• Common Law Marriage

    Common Law MarriageA common-law marriage is a marriage that is recognized as valid even if no official marriage ceremony is performed. Some states recognize common law marriages as legally binding while other jurisdictions do not. Common-law marriages are not licensed by the government and do not require a ceremony with witnesses in order to be valid. In jurisdictions that do recognize common-law marriages, mere cohabitation alone by a man and woman is not sufficient to constitute a common-law marriage. The parties must consent to the marriage, be of legal age, and be of sound mind. If a couple is in a valid common law marriage, the marriage may only be dissolved through a legal proceeding.

    Establishing a common-law marriage can be very important because a couple that does so is often entitled to the same rights as a couple that is married in a traditional ceremony. These rights can include social security, inheritance, wrongful death survivor benefits, and parental rights. However, because of this, someone who claims to be in or have had a common-law marriage may also open herself up to litigation. For example, a woman's common-law husband is killed in a car accident. The accident was another driver's fault and she decides to file a wrongful death suit. She cannot bring the suit unless she had a valid common-law marriage. Therefore, the issue of whether she was in a valid common-law marriage will be litigated and opposing counsel will argue that she was not. Another scenario that could occur might be if the husband died of natural causes without a will. Again, the wife could find herself involved in litigation against the husband's other relatives over inheriting property if it was never established that there was a common-law marriage. These are the kind of issues that are present in common-law marriage litigation. Because of scenarios like the aforementioned, entering a traditional marriage with a formal ceremony can be more legally prudent.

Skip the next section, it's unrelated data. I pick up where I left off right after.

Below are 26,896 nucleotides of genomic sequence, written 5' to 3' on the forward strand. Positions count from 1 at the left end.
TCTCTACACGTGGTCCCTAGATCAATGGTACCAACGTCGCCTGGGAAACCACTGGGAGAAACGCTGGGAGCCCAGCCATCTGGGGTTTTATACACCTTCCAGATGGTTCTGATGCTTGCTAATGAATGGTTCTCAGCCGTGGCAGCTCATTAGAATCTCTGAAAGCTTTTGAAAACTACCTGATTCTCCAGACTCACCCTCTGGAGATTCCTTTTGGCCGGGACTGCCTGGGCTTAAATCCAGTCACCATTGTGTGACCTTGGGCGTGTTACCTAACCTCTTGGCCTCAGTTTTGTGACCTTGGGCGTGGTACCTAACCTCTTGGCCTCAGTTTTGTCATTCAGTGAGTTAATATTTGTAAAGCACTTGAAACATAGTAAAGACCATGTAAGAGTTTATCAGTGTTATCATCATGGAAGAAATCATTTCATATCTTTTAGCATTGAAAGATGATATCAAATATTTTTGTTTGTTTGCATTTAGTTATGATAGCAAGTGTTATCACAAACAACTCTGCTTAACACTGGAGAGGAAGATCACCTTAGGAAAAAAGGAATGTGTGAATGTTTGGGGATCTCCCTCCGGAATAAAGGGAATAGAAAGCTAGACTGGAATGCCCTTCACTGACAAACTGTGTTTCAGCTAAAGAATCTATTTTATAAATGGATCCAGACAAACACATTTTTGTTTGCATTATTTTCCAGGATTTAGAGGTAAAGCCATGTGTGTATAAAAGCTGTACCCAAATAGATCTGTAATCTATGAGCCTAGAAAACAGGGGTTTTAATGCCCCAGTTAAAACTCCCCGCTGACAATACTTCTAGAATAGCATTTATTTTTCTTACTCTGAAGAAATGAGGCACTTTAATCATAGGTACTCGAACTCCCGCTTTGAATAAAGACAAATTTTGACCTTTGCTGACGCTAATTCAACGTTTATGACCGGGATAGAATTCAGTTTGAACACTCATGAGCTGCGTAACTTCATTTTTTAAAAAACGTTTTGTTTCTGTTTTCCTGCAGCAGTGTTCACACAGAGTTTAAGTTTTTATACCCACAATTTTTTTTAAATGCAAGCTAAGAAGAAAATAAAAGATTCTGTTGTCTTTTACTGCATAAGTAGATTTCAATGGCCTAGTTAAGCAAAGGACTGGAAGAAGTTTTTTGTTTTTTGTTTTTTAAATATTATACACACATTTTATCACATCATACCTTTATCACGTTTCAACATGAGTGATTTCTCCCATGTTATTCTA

Common law marriage is recognized in only 11 states in the United States. It is recognized in Alabama, Colorado, Georgia (if it was created before 1/1/97), Idaho, Iowa, Kansas, Montana, New Hampshire, Ohio, Oklahoma, Pennsylvania, Rhode Island, South Carolina, Texas, Utah, and Washington, D.C. Courts, even courts in states where common law marriage is recognized, disfavor common law marriage. When parties claim common law marriage, the court will closely scrutinize it in order to rule out the possibility of perjury or fraud. The burden of proving that a common law marriage exists rests with the person asserting its existence. Depending on the state, common law marriage can be established by either clear and convincing evidence or a preponderance of the evidence.

    A couple must do several things in order to have a valid common law marriage. The couple must live together for a significant period of time, must hold themselves out as a married couple, and must intend to be a married couple. Couples who present themselves as married may do so by using the same last name, filing a joint tax return, or referring to one another as husband and wife. Common-law marriages can be difficult to prove in a legal manner. Usually, whether a couple has lived together is the easiest issue to resolve. However, whether a couple agreed to be married or presented themselves as married can be more difficult to determine. In disputed cases, proof may involve testimony by family and friends, examination of joint tax returns, or examination of credit cards. These are just some of the possible factors that can be looked at to determine if a couple can prove a common-law marriage. The more specific requirements for establishing a common law marriage differ from state to state. Both the common law and statutory elements of common-law marriage must occur at the same time.